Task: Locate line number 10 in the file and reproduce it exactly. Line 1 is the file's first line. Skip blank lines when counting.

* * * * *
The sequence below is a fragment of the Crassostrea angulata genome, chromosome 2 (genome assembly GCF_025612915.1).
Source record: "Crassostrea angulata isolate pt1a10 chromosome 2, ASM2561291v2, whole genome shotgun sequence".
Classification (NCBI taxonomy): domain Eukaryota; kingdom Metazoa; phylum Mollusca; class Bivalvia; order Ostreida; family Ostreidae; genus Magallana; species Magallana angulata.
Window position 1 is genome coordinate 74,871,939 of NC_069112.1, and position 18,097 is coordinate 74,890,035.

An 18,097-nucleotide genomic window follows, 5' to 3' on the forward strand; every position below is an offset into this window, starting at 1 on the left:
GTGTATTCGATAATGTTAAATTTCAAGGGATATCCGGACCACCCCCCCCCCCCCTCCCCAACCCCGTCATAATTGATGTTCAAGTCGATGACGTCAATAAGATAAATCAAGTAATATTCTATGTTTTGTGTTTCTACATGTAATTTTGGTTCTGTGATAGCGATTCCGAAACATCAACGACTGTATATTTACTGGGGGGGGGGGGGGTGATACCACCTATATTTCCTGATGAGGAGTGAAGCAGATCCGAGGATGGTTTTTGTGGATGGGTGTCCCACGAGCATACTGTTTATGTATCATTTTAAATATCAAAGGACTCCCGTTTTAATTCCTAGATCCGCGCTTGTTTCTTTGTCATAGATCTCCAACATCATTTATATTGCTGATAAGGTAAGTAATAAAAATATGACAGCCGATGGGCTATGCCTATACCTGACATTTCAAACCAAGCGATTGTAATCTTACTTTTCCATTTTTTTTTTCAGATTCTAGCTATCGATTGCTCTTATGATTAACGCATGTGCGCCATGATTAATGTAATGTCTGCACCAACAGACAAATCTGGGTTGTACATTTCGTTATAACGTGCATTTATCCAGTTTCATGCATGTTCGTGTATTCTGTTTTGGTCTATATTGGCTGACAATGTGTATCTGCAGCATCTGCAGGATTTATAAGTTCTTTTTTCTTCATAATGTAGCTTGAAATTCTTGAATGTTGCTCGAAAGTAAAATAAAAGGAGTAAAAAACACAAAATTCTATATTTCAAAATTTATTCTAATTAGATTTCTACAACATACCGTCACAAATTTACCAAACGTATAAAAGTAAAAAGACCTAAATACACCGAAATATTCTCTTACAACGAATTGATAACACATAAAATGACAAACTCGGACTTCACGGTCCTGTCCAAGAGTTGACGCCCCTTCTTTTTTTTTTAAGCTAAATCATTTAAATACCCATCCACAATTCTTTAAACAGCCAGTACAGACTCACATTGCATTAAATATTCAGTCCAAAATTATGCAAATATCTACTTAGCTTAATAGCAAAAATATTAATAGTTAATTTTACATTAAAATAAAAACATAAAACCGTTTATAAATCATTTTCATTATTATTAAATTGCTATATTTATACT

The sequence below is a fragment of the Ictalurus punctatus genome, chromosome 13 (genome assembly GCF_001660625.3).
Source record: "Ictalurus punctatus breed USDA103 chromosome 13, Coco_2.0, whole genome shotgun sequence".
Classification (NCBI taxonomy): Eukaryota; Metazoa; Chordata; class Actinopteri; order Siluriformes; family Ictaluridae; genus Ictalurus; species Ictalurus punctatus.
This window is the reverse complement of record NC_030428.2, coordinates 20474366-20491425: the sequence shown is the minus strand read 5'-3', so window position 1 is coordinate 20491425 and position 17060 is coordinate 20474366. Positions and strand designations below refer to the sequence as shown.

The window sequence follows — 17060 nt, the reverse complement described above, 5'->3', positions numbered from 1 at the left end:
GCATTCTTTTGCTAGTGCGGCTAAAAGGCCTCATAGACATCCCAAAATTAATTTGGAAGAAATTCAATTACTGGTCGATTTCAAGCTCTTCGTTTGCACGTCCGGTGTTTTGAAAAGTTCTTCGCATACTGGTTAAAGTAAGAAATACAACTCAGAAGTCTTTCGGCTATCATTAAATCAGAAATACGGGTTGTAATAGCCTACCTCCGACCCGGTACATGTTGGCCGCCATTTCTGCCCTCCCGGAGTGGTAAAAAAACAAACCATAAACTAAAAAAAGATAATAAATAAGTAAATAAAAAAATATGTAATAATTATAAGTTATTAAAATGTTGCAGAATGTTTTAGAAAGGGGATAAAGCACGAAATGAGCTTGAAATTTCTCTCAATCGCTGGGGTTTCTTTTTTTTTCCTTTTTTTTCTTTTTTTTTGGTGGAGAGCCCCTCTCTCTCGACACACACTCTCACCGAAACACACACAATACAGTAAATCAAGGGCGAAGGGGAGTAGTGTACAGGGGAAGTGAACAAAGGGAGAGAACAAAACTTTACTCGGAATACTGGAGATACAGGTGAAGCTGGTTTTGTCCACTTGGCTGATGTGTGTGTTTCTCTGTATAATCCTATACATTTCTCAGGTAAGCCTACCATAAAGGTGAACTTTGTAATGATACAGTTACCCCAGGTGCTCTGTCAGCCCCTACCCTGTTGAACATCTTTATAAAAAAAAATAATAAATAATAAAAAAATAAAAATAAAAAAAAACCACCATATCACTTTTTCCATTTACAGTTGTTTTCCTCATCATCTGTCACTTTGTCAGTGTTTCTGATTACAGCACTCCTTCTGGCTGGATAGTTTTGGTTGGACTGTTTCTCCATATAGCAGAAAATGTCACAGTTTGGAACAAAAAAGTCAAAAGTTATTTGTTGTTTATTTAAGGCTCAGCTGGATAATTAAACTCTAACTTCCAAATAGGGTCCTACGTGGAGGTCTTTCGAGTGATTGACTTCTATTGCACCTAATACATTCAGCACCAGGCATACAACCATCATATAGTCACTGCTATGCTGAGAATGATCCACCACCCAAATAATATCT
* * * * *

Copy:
This window is the reverse complement of record NC_030428.2, coordinates 20474366-20491425: the sequence shown is the minus strand read 5'-3', so window position 1 is coordinate 20491425 and position 17060 is coordinate 20474366. Positions and strand designations below refer to the sequence as shown.